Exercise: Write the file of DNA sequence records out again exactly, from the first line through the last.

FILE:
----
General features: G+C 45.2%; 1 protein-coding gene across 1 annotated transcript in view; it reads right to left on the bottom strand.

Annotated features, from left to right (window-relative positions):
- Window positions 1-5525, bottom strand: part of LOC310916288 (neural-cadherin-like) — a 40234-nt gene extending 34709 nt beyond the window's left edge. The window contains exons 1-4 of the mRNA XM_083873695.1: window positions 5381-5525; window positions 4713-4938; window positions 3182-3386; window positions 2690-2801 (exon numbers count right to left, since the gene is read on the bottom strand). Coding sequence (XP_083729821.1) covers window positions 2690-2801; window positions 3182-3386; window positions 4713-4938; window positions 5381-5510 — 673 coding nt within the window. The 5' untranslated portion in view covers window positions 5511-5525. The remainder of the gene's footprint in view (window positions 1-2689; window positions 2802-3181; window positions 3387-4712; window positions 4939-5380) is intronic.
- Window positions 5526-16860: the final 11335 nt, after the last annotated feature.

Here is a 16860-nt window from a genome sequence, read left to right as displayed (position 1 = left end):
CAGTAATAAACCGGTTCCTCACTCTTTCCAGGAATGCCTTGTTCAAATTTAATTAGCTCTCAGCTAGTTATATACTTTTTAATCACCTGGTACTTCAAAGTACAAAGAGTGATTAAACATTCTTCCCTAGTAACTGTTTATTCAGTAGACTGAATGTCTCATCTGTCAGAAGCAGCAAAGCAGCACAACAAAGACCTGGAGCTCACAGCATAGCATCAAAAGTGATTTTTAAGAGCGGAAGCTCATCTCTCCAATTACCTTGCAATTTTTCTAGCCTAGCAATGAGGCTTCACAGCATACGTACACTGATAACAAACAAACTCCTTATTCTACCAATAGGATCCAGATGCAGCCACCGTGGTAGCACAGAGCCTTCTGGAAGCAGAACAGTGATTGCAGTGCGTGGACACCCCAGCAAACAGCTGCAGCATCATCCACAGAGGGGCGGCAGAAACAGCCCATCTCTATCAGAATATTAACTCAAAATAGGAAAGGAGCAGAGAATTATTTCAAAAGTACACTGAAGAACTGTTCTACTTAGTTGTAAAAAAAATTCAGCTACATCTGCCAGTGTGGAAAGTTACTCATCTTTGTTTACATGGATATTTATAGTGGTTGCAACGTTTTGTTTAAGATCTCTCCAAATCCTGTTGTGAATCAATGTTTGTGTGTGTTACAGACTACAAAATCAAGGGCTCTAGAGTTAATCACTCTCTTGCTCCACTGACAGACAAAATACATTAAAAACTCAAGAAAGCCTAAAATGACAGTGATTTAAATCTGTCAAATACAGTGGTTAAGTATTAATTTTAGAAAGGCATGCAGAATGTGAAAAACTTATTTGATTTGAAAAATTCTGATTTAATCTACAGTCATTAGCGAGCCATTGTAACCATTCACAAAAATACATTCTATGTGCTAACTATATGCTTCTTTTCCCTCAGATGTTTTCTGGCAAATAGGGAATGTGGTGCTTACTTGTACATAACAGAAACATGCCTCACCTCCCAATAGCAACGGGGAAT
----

General features: G+C 45.2%; 1 protein-coding gene across 1 annotated transcript in view; it reads right to left on the bottom strand.

Annotated features, from left to right (window-relative positions):
- Window positions 1-5525, bottom strand: part of LOC310916288 (neural-cadherin-like) — a 40234-nt gene extending 34709 nt beyond the window's left edge. The window contains exons 1-4 of the mRNA XM_083873695.1: window positions 5381-5525; window positions 4713-4938; window positions 3182-3386; window positions 2690-2801 (exon numbers count right to left, since the gene is read on the bottom strand). Coding sequence (XP_083729821.1) covers window positions 2690-2801; window positions 3182-3386; window positions 4713-4938; window positions 5381-5510 — 673 coding nt within the window. The 5' untranslated portion in view covers window positions 5511-5525. The remainder of the gene's footprint in view (window positions 1-2689; window positions 2802-3181; window positions 3387-4712; window positions 4939-5380) is intronic.
- Window positions 5526-16860: the final 11335 nt, after the last annotated feature.

Here is a 16860-nt window from a genome sequence, read left to right as displayed (position 1 = left end):
CAGTAATAAACCGGTTCCTCACTCTTTCCAGGAATGCCTTGTTCAAATTTAATTAGCTCTCAGCTAGTTATATACTTTTTAATCACCTGGTACTTCAAAGTACAAAGAGTGATTAAACATTCTTCCCTAGTAACTGTTTATTCAGTAGACTGAATGTCTCATCTGTCAGAAGCAGCAAAGCAGCACAACAAAGACCTGGAGCTCACAGCATAGCATCAAAAGTGATTTTTAAGAGCGGAAGCTCATCTCTCCAATTACCTTGCAATTTTTCTAGCCTAGCAATGAGGCTTCACAGCATACGTACACTGATAACAAACAAACTCCTTATTCTACCAATAGGATCCAGATGCAGCCACCGTGGTAGCACAGAGCCTTCTGGAAGCAGAACAGTGATTGCAGTGCGTGGACACCCCAGCAAACAGCTGCAGCATCATCCACAGAGGGGCGGCAGAAACAGCCCATCTCTATCAGAATATTAACTCAAAATAGGAAAGGAGCAGAGAATTATTTCAAAAGTACACTGAAGAACTGTTCTACTTAGTTGTAAAAAAAATTCAGCTACATCTGCCAGTGTGGAAAGTTACTCATCTTTGTTTACATGGATATTTATAGTGGTTGCAACGTTTTGTTTAAGATCTCTCCAAATCCTGTTGTGAATCAATGTTTGTGTGTGTTACAGACTACAAAATCAAGGGCTCTAGAGTTAATCACTCTCTTGCTCCACTGACAGACAAAATACATTAAAAACTCAAGAAAGCCTAAAATGACAGTGATTTAAATCTGTCAAATACAGTGGTTAAGTATTAATTTTAGAAAGGCATGCAGAATGTGAAAAACTTATTTGATTTGAAAAATTCTGATTTAATCTACAGTCATTAGCGAGCCATTGTAACCATTCACAAAAATACATTCTATGTGCTAACTATATGCTTCTTTTCCCTCAGATGTTTTCTGGCAAATAGGGAATGTGGTGCTTACTTGTACATAACAGAAACATGCCTCACCTCCCAATAGCAACGGGGAAT